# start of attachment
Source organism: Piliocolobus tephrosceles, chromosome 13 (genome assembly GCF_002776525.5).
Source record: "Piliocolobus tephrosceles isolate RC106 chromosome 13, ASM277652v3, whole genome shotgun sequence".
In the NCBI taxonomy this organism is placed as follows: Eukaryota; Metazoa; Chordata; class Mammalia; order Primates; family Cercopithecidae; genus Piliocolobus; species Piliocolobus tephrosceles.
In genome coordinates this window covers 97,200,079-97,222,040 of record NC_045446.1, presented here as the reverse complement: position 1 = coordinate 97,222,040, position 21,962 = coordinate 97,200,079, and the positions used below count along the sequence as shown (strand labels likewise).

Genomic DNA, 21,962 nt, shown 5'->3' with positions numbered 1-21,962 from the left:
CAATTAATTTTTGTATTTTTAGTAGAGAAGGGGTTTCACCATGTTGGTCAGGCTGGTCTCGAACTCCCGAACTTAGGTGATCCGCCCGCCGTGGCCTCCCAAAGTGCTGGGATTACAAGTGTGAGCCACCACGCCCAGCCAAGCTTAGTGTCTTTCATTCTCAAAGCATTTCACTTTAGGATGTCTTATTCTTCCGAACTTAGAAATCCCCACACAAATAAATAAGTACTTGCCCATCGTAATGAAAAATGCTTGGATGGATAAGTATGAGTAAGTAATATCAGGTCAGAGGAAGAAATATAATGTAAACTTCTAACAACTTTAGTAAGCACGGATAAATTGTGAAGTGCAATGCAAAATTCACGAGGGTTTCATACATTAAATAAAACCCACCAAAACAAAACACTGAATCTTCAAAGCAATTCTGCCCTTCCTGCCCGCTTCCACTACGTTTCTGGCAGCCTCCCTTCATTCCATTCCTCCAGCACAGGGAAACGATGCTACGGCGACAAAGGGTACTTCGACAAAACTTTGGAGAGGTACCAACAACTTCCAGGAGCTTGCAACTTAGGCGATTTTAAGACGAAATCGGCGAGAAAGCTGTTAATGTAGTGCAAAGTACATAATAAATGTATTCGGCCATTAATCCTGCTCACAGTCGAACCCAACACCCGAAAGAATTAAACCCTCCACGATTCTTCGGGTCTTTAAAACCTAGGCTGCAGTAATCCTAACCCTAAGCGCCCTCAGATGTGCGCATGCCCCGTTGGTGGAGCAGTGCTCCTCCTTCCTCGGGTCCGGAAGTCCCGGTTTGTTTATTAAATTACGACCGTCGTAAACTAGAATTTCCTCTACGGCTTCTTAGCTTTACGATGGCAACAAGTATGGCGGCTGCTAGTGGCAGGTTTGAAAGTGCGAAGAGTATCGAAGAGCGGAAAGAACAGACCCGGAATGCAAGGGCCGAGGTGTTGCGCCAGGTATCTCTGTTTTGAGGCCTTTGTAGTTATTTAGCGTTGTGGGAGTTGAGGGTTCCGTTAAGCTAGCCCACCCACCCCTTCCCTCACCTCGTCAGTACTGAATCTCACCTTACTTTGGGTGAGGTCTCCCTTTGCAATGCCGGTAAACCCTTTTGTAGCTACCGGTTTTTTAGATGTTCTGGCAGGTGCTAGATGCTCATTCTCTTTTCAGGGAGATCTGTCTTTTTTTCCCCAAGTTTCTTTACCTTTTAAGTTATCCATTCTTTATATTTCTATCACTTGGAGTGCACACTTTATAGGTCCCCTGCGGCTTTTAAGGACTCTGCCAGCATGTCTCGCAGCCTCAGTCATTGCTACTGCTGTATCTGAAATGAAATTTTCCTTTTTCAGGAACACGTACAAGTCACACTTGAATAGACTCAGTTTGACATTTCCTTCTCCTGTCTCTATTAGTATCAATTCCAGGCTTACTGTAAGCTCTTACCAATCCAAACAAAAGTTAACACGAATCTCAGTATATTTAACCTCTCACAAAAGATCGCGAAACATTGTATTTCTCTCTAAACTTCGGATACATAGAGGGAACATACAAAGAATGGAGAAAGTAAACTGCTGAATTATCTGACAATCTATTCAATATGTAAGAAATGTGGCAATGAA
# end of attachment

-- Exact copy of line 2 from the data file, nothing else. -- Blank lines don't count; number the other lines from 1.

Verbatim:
Source record: "Piliocolobus tephrosceles isolate RC106 chromosome 13, ASM277652v3, whole genome shotgun sequence".